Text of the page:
Philanthropy is at times more difficult than running a business, says hotel and real estate tycoon Lawrence Chan. Chan’s Seal of Love Charitable Foundation doesn’t suffer from a lack of money but a lack of suitable opportunities, according to the former CEO and founder of Hong Kong-based Park Lane Hotel International and C&L Financial Inc., which develops and operates hotels and real estate projects across the US and Asia.

“My biggest issue at the present moment isn’t the flow of funds because the foundation is majority funded by myself and the family fortune,” says Chan. “My biggest hurdle right now is trying to identify the proper channels and destinations as well as NGOs that fit the mission statement and are able to utilise the resources of the foundation effectively and efficiently.”

Asked about his personal fortune, Chan says: “I don’t know my actual wealth but the Foundation itself is substantial.” So while Chan works full-time in managing the charity, his younger brother runs the family’s business.

‘Charity is hard work’
Chan, who had spent 25 years in San Francisco, sold his US businesses, which included the Renaissance Parc 55 hotel and the Oakland Marriott, in 2007.

“At that time, I sensed that the macroeconomic picture was moving from West to East,” says Chan. “I was thinking I would use the sale proceeds to restart my business activities here because I believed that in the next 20 years, growth will be in Asia.”

However, the global financial crisis of 2008 drastically altered Chan’s plan. “Many of my associates went from extremely wealthy to financially desperate and seeing that gave me a different perspective of life and made me asked whether money should be the purpose of my remaining career.

“I created this foundation and hope that it will also be a platform for other people to participate if they believe in the foundation’s mission statement.”

However, running a charity is hard work and the challenges range from identifying opportunities, training and guidance of management teams, benchmarking and analysing quantifiable returns to battling corruption.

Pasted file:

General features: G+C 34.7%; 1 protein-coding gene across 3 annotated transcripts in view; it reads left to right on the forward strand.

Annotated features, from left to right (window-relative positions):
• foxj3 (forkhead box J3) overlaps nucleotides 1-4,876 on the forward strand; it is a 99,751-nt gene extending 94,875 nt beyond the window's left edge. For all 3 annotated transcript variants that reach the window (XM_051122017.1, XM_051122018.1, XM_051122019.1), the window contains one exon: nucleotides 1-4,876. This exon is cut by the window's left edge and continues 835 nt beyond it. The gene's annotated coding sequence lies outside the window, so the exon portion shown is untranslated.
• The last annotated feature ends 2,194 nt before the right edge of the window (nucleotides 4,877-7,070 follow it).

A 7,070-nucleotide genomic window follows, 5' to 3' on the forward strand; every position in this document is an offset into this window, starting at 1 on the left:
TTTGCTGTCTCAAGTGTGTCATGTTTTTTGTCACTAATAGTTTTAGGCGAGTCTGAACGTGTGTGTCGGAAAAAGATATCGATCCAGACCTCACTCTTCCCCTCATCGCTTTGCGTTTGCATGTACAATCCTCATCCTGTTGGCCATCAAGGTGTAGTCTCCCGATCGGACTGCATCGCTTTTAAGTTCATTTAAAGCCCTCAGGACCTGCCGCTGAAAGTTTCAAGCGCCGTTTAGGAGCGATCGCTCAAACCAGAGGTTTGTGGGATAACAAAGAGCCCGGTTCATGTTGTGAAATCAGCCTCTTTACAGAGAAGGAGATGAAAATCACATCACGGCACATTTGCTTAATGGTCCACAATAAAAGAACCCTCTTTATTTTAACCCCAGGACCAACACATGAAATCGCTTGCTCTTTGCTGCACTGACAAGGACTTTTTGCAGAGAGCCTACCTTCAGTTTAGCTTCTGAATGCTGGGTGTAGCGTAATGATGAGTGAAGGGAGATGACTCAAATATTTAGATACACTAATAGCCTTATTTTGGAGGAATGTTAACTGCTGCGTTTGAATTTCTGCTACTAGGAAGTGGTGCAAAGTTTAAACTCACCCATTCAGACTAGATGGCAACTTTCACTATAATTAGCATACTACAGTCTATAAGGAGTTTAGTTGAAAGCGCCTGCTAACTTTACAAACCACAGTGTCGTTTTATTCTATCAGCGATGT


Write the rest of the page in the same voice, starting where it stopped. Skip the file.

Philanthropic capital can be seen as society’s ‘risk capital’, able to support experimentation with new approaches to intractable social problems, says David Hayward Evans, UBS AG’s Asia Pacific Executive Director and Head of Philanthropy and Value-based Investing.

“Money certainly doesn’t equate to solving problems,” says Evans, adding that the world has seen the greatest experiment in both the power and limitations of big-time philanthropy in the last 10 years with the Gates Foundation.

“I am trying to apply the business acumen that I have accumulated over the last 30 years,” says Chan. Part of the process involves applying “the law of leveraging.” Chan says he aims to provide not just financial resources to non-governmental organisations (NGOs) but also guidance on how to grow organically.

Finding a model that works
A model that Chan has applied involves approaching local universities to find students who are in need of financial help and offer them scholarships in return for their assistance at an NGO.

“In exchange for their scholarship, they would have to commit say five hours a week to work at a particular NGO and the NGO would have to provide a progress report about the student,” says Chan, who is also the Foundation Board member of San Francisco State University “It is two-way leveraging with one scholarship - the NGO benefits and the student benefits.”

Chan says to feed a person when he is hungry or send him to a doctor when he is ill, may be helpful in one-off situations but is difficult to sustain over the long run. “When the funds dried up, nothing else happens,” says Chan. “Instead of just giving them fish, you teach them how to fish and before you teach them how to fish, you have to ask them to commit to teaching others how to fish.”

A philanthropist should have a theory of change before embarking on any social and charity work, according to UBS’ Evans. A pilot project can then demonstrate the efficacy of that change model, paving the way for broader scale-up if successful, or a new theory of change if unsuccessful.

A theory of change involves quantifying the nature of the change, adopting the right partners and vehicle models to achieve that change, Evans says. Models should potentially be scalable, either through the private sector, or governments, he adds.

Models in philanthropy
There are a variety of models in philanthropy. “Traditional grant-giving philanthropy is a model that retains its validity. If you find a great organisation that is already doing what you want to do and has a track record, there’s no reason to re-invent the wheel. The simplest way to achieve your goals may be to provide more resources,” says Evans.